5. In a process for the production of keto sulphides containing two sulphide groups attached to the alpha carbon atom, the steps which comprise reacting, in a neutral medium, one mole of unsymmetrical alpha-dihalogenated ketone with two moles of a mercaptan in the presence of an inert mutual solvent, such mercaptan havin the general formula: RSH, in which R is chosen from the class consisting of alkyl, aralkyl, and aryl, to produce the aforesaid keto sulphide and the corresponding hydrogen halide, and maintaining said medium in a substantially neutral state by continuously removing said hydrogen halide therefrom in the form of a gas, as it is produced therein.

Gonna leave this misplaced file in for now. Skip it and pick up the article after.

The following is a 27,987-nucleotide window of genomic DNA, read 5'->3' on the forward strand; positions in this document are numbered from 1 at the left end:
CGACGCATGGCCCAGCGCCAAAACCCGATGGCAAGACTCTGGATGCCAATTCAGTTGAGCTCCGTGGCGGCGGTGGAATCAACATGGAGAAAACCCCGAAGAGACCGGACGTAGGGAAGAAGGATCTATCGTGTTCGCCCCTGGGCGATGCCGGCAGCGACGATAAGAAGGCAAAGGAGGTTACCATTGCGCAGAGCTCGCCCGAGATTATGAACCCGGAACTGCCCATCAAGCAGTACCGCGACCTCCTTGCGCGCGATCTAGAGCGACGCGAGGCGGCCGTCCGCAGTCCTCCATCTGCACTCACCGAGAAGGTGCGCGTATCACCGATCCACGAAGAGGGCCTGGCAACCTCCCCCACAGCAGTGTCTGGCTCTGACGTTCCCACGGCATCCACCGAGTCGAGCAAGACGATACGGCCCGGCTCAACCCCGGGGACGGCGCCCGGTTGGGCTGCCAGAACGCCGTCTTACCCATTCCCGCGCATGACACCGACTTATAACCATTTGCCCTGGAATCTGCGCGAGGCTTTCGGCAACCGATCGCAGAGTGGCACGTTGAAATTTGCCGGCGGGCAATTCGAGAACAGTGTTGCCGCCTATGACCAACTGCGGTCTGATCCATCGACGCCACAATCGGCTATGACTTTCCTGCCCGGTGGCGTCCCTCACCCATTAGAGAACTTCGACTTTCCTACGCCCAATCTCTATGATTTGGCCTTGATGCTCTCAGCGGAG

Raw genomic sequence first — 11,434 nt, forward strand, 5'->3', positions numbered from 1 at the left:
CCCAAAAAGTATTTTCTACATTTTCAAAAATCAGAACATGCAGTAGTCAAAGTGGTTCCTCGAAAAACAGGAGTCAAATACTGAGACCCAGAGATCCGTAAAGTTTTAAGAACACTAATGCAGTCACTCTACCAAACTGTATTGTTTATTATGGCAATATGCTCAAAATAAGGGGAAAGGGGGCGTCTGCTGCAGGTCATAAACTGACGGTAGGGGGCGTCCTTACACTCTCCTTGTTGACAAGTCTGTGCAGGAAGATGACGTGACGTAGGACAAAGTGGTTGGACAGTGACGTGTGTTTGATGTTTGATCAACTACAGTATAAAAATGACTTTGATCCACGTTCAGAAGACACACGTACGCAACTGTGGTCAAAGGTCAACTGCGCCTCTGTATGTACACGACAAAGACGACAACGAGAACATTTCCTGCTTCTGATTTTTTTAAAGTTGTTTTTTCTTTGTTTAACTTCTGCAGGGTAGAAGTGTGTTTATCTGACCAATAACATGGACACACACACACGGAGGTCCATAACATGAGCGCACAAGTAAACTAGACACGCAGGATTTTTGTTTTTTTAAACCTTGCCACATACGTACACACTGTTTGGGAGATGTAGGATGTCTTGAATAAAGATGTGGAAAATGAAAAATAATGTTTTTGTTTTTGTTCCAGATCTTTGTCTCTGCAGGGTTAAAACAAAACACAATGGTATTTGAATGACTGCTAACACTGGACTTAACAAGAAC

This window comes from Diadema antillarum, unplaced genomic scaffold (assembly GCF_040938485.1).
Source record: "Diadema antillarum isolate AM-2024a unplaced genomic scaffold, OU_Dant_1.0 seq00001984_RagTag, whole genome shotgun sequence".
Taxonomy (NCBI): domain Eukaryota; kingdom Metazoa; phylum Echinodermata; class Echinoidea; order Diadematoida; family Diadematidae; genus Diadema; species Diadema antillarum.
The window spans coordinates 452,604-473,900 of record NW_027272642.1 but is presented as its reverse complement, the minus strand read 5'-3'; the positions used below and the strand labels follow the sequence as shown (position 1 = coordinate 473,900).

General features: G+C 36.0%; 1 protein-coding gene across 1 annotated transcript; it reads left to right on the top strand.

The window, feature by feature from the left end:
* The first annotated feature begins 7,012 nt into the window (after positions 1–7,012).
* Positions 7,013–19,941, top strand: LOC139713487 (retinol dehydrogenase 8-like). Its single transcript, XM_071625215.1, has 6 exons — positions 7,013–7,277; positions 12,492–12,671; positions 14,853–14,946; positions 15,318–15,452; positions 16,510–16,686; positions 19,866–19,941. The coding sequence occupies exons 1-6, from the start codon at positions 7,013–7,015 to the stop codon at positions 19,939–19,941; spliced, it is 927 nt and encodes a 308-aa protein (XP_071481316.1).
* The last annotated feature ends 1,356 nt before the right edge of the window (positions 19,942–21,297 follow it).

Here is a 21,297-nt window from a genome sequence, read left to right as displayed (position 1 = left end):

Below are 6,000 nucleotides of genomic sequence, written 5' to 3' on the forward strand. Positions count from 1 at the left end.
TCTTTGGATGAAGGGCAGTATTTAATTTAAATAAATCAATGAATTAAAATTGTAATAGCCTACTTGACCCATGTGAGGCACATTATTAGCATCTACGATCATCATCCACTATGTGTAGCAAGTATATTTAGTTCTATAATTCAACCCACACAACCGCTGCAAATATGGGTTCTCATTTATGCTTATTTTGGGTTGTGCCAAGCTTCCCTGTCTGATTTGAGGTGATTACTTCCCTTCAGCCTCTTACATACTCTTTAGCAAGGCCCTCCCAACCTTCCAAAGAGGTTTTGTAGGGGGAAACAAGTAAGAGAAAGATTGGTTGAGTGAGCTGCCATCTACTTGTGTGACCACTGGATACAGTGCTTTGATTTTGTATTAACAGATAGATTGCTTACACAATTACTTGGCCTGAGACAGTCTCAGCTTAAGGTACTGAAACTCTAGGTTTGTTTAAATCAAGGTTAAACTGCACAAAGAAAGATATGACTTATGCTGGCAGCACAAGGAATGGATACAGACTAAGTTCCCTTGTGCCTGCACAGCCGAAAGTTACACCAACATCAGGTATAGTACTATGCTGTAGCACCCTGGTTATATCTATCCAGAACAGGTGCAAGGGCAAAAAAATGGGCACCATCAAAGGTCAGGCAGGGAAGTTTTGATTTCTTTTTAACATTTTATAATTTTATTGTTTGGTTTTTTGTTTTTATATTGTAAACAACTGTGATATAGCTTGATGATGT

6. In a process for theproduction of keto sulphides containing two sulphide group's attached to the alpha carbon atom, the steps which comprise reacting, in a neutral medium, one mole of an unsymmetrical alpha-dihalogenated ketone with two moles of a mercaptan in the presence of an inert mutual solvent, such mercaptan having the general formula: RSH, in which R is chosen from the class consisting of alkyl, aralkyl, and aryl, to produce the aforesaid keto sulphide and the corresponding hydrogen halide, and maintaining said medium in a substantially neutral state by efiecting the reaction at the approximate reflux temperature of the mixture, thereby continuousl sweeping out said hydrogen halide in the form of a gas as it is produced therein.